nformation has become increasingly complex, as have the mechanisms for accessing and manipulating it. Online growth has been dramatic and rapid, with “90% of all the data in the world… generated in the last two years” (SINTEF, 2013). The Association of College & Research Libraries (ACRL) suggests that an escalating and complex information environment causes “diverse, abundant information choice” in academic studies, the work place, and in personal lives. Compelling evidence illustrates the positive and tangible impact of information literacy and research skills:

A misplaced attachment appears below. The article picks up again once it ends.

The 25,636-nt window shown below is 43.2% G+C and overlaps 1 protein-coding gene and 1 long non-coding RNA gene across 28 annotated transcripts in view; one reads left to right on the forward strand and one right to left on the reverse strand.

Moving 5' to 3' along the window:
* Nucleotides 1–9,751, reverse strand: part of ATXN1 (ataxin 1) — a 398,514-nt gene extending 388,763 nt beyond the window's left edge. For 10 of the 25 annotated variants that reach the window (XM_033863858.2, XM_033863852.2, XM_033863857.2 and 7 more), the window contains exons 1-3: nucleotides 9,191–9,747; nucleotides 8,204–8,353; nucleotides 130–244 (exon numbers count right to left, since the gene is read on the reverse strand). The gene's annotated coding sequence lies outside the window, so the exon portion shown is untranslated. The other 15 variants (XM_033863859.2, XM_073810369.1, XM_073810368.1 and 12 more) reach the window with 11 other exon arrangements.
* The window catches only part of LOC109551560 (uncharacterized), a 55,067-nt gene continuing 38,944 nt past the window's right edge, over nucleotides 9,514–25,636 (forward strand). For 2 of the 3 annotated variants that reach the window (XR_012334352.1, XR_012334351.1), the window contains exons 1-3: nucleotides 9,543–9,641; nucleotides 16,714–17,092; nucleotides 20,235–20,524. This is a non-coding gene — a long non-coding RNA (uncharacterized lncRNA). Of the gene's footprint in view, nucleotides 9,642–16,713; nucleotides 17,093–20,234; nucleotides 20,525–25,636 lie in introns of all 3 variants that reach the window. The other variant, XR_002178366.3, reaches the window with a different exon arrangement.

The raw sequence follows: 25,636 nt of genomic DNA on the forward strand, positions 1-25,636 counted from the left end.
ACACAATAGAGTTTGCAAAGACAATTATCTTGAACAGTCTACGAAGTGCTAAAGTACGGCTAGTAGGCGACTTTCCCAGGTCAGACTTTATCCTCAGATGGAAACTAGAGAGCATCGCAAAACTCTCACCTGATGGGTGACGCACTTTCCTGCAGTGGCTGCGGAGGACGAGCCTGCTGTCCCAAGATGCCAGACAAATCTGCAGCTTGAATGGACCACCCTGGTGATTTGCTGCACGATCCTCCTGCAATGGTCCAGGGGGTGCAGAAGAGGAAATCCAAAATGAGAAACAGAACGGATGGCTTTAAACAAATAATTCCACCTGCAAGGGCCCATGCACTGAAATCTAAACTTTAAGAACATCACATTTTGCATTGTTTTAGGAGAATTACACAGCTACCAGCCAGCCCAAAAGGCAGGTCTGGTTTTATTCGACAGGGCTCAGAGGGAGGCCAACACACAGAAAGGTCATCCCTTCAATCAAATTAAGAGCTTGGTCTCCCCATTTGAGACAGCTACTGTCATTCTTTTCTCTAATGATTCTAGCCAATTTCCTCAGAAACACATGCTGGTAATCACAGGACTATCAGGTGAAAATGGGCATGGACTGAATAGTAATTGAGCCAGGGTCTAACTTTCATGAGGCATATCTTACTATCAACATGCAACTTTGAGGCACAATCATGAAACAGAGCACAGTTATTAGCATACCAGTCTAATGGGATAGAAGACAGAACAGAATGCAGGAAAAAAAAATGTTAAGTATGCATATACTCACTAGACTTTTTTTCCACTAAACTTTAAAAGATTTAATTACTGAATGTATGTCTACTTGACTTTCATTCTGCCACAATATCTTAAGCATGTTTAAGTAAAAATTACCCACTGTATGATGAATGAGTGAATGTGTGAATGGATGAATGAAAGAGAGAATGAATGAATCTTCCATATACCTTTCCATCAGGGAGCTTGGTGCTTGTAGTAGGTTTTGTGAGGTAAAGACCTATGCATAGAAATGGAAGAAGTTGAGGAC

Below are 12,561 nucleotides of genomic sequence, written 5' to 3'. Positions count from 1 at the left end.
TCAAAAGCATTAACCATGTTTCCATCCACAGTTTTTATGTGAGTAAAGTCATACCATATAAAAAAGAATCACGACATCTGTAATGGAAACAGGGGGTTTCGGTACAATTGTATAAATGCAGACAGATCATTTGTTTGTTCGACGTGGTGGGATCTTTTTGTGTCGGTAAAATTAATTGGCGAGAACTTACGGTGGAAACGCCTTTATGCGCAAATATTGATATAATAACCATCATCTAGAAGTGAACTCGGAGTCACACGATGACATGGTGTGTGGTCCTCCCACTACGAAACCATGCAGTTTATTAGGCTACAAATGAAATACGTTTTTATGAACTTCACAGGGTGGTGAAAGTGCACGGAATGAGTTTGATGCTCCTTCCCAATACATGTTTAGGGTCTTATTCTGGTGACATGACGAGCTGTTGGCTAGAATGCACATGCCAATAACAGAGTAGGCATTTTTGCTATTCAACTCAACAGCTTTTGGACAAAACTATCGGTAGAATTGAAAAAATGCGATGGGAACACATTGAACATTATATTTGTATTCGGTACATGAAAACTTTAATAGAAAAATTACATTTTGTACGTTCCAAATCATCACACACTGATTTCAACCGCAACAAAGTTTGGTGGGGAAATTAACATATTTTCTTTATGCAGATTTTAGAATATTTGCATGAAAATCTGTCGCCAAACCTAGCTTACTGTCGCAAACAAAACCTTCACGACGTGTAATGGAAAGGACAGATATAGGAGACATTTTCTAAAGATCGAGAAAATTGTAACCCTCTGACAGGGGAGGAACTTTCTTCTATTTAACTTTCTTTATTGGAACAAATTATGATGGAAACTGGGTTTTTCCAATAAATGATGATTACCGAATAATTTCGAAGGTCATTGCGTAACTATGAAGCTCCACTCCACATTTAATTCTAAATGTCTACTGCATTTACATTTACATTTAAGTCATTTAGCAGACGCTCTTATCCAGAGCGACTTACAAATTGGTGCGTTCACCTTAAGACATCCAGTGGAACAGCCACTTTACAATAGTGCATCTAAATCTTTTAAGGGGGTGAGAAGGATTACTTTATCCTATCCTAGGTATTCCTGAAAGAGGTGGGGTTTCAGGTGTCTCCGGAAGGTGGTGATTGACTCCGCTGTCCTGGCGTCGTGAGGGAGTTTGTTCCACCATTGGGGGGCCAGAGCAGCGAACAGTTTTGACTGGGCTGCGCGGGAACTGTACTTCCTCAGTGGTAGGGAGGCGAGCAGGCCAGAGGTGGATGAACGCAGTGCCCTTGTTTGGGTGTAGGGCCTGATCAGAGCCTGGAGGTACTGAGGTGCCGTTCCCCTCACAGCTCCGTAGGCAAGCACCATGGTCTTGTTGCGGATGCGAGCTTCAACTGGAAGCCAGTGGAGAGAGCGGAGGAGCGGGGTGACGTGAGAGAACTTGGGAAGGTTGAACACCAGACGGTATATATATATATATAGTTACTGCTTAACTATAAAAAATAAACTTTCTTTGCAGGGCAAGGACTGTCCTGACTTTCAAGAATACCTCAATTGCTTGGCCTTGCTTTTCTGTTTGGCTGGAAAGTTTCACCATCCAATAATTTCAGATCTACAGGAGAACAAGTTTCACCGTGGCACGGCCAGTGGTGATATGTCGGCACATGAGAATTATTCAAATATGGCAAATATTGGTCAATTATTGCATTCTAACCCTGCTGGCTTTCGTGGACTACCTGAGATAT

Assessment data links a higher GPA to an information literacy course for undergraduates, provided and taught by Entrepreneurial Library Program (ELP) librarians (Norton, 2013).According to a recent case study, 87% of students at Columbia University reported that the strength of their papers increased significantly as a result of using information literacy resources (CredoRef, 2012).First-year students who use the library during their first semester have higher grade point averages and student retention, according to a recent study from the University of Minnesota (Soria, 2013, p.162).
Via Elizabeth E Charles